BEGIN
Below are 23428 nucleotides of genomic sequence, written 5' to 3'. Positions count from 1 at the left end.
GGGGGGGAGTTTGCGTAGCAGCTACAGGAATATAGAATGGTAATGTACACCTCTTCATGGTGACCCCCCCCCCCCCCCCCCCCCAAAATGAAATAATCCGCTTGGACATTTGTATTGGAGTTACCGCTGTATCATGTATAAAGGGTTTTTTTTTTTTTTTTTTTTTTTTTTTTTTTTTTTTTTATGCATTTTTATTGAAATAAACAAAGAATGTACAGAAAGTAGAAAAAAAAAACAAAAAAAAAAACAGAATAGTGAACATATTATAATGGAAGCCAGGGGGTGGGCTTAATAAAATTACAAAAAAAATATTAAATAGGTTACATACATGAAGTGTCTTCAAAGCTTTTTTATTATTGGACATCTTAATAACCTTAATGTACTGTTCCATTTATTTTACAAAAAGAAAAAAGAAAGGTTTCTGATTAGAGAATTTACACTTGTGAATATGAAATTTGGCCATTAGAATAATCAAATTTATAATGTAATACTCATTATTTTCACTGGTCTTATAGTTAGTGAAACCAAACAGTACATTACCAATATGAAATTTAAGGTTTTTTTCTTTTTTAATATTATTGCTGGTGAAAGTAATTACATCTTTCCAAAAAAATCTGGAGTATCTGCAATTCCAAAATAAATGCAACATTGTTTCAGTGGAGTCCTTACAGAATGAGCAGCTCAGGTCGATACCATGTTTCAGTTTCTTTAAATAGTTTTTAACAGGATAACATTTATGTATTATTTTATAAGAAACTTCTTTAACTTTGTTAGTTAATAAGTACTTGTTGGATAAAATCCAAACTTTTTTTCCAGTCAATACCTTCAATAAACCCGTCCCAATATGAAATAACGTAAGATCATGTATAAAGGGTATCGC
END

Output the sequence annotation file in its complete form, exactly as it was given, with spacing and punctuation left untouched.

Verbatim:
Below are 23428 nucleotides of genomic sequence, written 5' to 3'. Positions count from 1 at the left end.
GGGGGGGAGTTTGCGTAGCAGCTACAGGAATATAGAATGGTAATGTACACCTCTTCATGGTGACCCCCCCCCCCCCCCCCCCCCAAAATGAAATAATCCGCTTGGACATTTGTATTGGAGTTACCGCTGTATCATGTATAAAGGGTTTTTTTTTTTTTTTTTTTTTTTTTTTTTTTTTTTTTTATGCATTTTTATTGAAATAAACAAAGAATGTACAGAAAGTAGAAAAAAAAAACAAAAAAAAAAACAGAATAGTGAACATATTATAATGGAAGCCAGGGGGTGGGCTTAATAAAATTACAAAAAAAATATTAAATAGGTTACATACATGAAGTGTCTTCAAAGCTTTTTTATTATTGGACATCTTAATAACCTTAATGTACTGTTCCATTTATTTTACAAAAAGAAAAAAGAAAGGTTTCTGATTAGAGAATTTACACTTGTGAATATGAAATTTGGCCATTAGAATAATCAAATTTATAATGTAATACTCATTATTTTCACTGGTCTTATAGTTAGTGAAACCAAACAGTACATTACCAATATGAAATTTAAGGTTTTTTTCTTTTTTAATATTATTGCTGGTGAAAGTAATTACATCTTTCCAAAAAAATCTGGAGTATCTGCAATTCCAAAATAAATGCAACATTGTTTCAGTGGAGTCCTTACAGAATGAGCAGCTCAGGTCGATACCATGTTTCAGTTTCTTTAAATAGTTTTTAACAGGATAACATTTATGTATTATTTTATAAGAAACTTCTTTAACTTTGTTAGTTAATAAGTACTTGTTGGATAAAATCCAAACTTTTTTTCCAGTCAATACCTTCAATAAACCCGTCCCAATATGAAATAACGTAAGATCATGTATAAAGGGTATCGC